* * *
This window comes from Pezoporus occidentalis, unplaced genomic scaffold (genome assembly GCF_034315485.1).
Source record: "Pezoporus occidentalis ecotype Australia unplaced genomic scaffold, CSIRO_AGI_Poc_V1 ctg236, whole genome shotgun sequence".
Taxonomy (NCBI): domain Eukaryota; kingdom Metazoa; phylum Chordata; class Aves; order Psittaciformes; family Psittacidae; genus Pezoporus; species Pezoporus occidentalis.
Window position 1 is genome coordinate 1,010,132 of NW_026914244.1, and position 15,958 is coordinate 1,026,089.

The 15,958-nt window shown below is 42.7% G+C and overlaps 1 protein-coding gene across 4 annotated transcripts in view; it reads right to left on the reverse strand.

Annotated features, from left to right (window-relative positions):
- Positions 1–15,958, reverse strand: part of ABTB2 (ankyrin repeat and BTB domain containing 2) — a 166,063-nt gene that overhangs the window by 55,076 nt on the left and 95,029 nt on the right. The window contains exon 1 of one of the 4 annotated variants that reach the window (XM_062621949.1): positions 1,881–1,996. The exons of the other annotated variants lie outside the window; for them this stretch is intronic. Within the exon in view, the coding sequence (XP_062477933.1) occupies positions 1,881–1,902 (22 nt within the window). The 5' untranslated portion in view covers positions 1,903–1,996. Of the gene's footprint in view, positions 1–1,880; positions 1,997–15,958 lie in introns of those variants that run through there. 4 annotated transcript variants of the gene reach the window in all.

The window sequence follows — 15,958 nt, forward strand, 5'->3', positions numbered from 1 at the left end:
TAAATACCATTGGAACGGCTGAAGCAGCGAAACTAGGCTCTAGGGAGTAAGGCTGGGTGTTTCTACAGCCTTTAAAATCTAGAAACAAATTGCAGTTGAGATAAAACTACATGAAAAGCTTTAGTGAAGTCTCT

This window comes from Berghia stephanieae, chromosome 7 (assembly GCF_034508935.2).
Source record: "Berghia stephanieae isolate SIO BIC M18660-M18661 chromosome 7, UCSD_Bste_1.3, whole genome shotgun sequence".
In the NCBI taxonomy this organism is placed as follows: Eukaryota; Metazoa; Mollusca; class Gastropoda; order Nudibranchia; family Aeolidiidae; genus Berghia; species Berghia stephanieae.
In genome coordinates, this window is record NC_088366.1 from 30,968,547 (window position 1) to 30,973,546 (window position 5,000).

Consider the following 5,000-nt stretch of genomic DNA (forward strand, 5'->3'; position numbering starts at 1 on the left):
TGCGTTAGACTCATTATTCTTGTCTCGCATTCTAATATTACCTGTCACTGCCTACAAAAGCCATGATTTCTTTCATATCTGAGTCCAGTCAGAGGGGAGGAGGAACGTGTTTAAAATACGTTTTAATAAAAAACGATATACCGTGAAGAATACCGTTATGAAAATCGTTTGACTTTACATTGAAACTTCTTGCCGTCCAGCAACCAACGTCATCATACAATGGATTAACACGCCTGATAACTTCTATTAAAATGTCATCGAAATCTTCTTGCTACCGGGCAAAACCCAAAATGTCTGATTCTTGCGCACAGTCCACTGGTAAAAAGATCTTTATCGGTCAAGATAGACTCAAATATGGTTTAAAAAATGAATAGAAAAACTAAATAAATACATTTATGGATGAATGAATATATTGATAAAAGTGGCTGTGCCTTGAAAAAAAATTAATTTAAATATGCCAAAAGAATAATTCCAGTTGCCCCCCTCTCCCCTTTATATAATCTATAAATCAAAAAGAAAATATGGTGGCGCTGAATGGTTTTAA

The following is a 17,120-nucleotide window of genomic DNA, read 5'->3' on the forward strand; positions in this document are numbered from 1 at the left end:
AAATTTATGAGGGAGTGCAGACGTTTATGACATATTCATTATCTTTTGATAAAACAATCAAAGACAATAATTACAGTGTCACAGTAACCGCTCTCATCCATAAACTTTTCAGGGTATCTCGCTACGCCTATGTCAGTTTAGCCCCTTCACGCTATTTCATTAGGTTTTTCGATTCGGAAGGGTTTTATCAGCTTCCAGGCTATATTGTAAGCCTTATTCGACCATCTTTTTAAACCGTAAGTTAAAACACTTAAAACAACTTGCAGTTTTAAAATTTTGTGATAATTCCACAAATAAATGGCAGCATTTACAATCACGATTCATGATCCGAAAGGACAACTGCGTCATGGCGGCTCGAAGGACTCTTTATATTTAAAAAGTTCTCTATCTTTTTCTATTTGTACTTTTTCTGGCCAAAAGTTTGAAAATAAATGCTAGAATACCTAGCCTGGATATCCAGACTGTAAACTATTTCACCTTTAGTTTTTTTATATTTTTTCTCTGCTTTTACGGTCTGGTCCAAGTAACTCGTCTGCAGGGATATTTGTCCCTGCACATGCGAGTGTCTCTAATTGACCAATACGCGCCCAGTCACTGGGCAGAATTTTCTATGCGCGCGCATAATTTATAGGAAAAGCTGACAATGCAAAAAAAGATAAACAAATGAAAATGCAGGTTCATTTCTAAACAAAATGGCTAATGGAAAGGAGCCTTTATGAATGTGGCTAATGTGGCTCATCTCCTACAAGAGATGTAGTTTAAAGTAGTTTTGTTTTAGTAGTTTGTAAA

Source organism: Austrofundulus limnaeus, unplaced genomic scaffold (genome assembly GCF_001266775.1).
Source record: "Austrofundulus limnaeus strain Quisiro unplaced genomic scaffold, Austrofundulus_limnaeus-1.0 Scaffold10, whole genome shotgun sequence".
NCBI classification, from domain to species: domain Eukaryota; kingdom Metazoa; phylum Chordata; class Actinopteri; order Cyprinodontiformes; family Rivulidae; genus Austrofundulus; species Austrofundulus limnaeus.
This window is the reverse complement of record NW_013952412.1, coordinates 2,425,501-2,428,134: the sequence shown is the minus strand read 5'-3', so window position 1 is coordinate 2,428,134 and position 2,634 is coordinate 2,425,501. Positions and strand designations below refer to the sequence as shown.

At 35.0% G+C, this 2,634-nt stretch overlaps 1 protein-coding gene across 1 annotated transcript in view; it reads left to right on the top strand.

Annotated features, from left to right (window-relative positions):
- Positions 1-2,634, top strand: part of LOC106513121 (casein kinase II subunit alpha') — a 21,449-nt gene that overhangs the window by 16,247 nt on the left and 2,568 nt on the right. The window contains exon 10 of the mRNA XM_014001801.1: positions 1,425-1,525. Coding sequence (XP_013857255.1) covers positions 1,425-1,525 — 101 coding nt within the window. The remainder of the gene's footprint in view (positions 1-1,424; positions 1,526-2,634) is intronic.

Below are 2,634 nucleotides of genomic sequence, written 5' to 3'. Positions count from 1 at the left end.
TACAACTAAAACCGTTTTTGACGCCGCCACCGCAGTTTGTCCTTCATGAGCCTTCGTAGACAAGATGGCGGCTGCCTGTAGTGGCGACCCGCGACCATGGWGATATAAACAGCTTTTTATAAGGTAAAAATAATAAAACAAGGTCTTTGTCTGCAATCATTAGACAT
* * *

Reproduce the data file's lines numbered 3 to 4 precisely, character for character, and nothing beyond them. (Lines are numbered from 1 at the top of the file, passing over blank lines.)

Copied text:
Taxonomy (NCBI): domain Eukaryota; kingdom Metazoa; phylum Chordata; class Aves; order Psittaciformes; family Psittacidae; genus Pezoporus; species Pezoporus occidentalis.
Window position 1 is genome coordinate 1,010,132 of NW_026914244.1, and position 15,958 is coordinate 1,026,089.